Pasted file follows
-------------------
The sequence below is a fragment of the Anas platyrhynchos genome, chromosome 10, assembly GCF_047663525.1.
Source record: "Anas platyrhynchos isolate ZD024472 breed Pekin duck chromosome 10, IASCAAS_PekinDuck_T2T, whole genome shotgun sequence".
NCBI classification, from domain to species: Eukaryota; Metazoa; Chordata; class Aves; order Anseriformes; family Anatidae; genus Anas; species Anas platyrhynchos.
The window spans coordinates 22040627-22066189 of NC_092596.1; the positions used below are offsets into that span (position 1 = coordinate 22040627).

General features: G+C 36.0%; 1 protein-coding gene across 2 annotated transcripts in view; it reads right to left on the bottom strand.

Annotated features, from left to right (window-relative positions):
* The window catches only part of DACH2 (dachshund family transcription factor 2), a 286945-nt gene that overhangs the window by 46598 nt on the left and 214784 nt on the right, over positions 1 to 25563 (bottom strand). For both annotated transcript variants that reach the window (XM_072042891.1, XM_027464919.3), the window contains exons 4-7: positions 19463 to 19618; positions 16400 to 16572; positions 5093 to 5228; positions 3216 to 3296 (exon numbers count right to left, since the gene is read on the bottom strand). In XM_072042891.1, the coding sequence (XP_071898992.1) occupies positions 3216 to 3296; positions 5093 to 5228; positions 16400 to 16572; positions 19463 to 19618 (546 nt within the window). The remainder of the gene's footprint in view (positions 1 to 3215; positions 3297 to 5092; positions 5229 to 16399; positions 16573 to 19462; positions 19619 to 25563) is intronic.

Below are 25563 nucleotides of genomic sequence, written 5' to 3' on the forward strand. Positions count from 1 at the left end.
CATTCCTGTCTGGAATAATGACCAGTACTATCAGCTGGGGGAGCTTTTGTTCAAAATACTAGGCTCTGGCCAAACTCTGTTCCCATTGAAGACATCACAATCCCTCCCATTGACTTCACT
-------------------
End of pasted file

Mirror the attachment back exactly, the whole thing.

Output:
The sequence below is a fragment of the Anas platyrhynchos genome, chromosome 10, assembly GCF_047663525.1.
Source record: "Anas platyrhynchos isolate ZD024472 breed Pekin duck chromosome 10, IASCAAS_PekinDuck_T2T, whole genome shotgun sequence".
NCBI classification, from domain to species: Eukaryota; Metazoa; Chordata; class Aves; order Anseriformes; family Anatidae; genus Anas; species Anas platyrhynchos.
The window spans coordinates 22040627-22066189 of NC_092596.1; the positions used below are offsets into that span (position 1 = coordinate 22040627).

General features: G+C 36.0%; 1 protein-coding gene across 2 annotated transcripts in view; it reads right to left on the bottom strand.

Annotated features, from left to right (window-relative positions):
* The window catches only part of DACH2 (dachshund family transcription factor 2), a 286945-nt gene that overhangs the window by 46598 nt on the left and 214784 nt on the right, over positions 1 to 25563 (bottom strand). For both annotated transcript variants that reach the window (XM_072042891.1, XM_027464919.3), the window contains exons 4-7: positions 19463 to 19618; positions 16400 to 16572; positions 5093 to 5228; positions 3216 to 3296 (exon numbers count right to left, since the gene is read on the bottom strand). In XM_072042891.1, the coding sequence (XP_071898992.1) occupies positions 3216 to 3296; positions 5093 to 5228; positions 16400 to 16572; positions 19463 to 19618 (546 nt within the window). The remainder of the gene's footprint in view (positions 1 to 3215; positions 3297 to 5092; positions 5229 to 16399; positions 16573 to 19462; positions 19619 to 25563) is intronic.

Below are 25563 nucleotides of genomic sequence, written 5' to 3' on the forward strand. Positions count from 1 at the left end.
CATTCCTGTCTGGAATAATGACCAGTACTATCAGCTGGGGGAGCTTTTGTTCAAAATACTAGGCTCTGGCCAAACTCTGTTCCCATTGAAGACATCACAATCCCTCCCATTGACTTCACT